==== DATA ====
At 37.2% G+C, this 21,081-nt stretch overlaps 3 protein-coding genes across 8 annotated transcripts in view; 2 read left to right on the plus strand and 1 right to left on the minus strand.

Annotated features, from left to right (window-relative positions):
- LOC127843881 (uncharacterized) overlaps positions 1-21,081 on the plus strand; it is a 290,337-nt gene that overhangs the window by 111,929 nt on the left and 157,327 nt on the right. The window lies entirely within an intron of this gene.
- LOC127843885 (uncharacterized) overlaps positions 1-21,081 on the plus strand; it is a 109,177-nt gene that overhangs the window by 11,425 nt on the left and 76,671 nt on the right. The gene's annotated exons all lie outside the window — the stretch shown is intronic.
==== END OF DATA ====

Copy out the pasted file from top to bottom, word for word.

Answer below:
At 37.2% G+C, this 21,081-nt stretch overlaps 3 protein-coding genes across 8 annotated transcripts in view; 2 read left to right on the plus strand and 1 right to left on the minus strand.

Annotated features, from left to right (window-relative positions):
- LOC127843881 (uncharacterized) overlaps positions 1-21,081 on the plus strand; it is a 290,337-nt gene that overhangs the window by 111,929 nt on the left and 157,327 nt on the right. The window lies entirely within an intron of this gene.
- LOC127843885 (uncharacterized) overlaps positions 1-21,081 on the plus strand; it is a 109,177-nt gene that overhangs the window by 11,425 nt on the left and 76,671 nt on the right. The gene's annotated exons all lie outside the window — the stretch shown is intronic.